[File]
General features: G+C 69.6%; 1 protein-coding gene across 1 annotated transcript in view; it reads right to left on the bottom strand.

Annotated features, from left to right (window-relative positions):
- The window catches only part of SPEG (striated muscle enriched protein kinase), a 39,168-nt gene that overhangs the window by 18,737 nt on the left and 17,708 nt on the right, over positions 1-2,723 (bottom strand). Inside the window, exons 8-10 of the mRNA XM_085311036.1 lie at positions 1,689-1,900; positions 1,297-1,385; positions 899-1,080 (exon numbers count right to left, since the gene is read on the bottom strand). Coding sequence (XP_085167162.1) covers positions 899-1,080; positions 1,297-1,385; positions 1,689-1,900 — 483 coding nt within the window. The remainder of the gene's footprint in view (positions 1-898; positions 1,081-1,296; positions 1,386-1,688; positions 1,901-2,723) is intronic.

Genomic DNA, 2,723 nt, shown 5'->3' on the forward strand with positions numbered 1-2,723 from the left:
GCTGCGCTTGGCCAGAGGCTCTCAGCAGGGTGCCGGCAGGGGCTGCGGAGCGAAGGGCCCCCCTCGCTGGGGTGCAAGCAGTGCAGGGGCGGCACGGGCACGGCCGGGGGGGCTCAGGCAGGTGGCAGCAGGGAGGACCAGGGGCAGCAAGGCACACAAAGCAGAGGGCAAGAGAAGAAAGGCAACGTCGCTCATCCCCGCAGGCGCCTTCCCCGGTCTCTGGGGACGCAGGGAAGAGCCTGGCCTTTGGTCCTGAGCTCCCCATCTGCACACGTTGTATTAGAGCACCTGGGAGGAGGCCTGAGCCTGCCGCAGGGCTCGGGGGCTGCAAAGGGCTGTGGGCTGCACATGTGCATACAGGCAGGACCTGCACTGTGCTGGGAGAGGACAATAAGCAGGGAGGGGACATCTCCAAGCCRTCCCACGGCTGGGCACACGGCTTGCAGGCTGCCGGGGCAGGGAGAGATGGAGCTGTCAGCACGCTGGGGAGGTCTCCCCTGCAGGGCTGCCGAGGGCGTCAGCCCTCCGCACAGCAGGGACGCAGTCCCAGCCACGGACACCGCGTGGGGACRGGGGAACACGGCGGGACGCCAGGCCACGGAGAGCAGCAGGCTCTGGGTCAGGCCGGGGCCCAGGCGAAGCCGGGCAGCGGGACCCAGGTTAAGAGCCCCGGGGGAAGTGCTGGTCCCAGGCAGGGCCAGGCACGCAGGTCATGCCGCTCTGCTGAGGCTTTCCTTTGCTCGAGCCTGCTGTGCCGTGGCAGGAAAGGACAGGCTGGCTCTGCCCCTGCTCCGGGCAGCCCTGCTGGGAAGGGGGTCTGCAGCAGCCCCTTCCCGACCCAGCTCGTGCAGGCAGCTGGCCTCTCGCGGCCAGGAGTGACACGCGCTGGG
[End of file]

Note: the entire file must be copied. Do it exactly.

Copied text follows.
General features: G+C 69.6%; 1 protein-coding gene across 1 annotated transcript in view; it reads right to left on the bottom strand.

Annotated features, from left to right (window-relative positions):
- The window catches only part of SPEG (striated muscle enriched protein kinase), a 39,168-nt gene that overhangs the window by 18,737 nt on the left and 17,708 nt on the right, over positions 1-2,723 (bottom strand). Inside the window, exons 8-10 of the mRNA XM_085311036.1 lie at positions 1,689-1,900; positions 1,297-1,385; positions 899-1,080 (exon numbers count right to left, since the gene is read on the bottom strand). Coding sequence (XP_085167162.1) covers positions 899-1,080; positions 1,297-1,385; positions 1,689-1,900 — 483 coding nt within the window. The remainder of the gene's footprint in view (positions 1-898; positions 1,081-1,296; positions 1,386-1,688; positions 1,901-2,723) is intronic.

Genomic DNA, 2,723 nt, shown 5'->3' on the forward strand with positions numbered 1-2,723 from the left:
GCTGCGCTTGGCCAGAGGCTCTCAGCAGGGTGCCGGCAGGGGCTGCGGAGCGAAGGGCCCCCCTCGCTGGGGTGCAAGCAGTGCAGGGGCGGCACGGGCACGGCCGGGGGGGCTCAGGCAGGTGGCAGCAGGGAGGACCAGGGGCAGCAAGGCACACAAAGCAGAGGGCAAGAGAAGAAAGGCAACGTCGCTCATCCCCGCAGGCGCCTTCCCCGGTCTCTGGGGACGCAGGGAAGAGCCTGGCCTTTGGTCCTGAGCTCCCCATCTGCACACGTTGTATTAGAGCACCTGGGAGGAGGCCTGAGCCTGCCGCAGGGCTCGGGGGCTGCAAAGGGCTGTGGGCTGCACATGTGCATACAGGCAGGACCTGCACTGTGCTGGGAGAGGACAATAAGCAGGGAGGGGACATCTCCAAGCCRTCCCACGGCTGGGCACACGGCTTGCAGGCTGCCGGGGCAGGGAGAGATGGAGCTGTCAGCACGCTGGGGAGGTCTCCCCTGCAGGGCTGCCGAGGGCGTCAGCCCTCCGCACAGCAGGGACGCAGTCCCAGCCACGGACACCGCGTGGGGACRGGGGAACACGGCGGGACGCCAGGCCACGGAGAGCAGCAGGCTCTGGGTCAGGCCGGGGCCCAGGCGAAGCCGGGCAGCGGGACCCAGGTTAAGAGCCCCGGGGGAAGTGCTGGTCCCAGGCAGGGCCAGGCACGCAGGTCATGCCGCTCTGCTGAGGCTTTCCTTTGCTCGAGCCTGCTGTGCCGTGGCAGGAAAGGACAGGCTGGCTCTGCCCCTGCTCCGGGCAGCCCTGCTGGGAAGGGGGTCTGCAGCAGCCCCTTCCCGACCCAGCTCGTGCAGGCAGCTGGCCTCTCGCGGCCAGGAGTGACACGCGCTGGG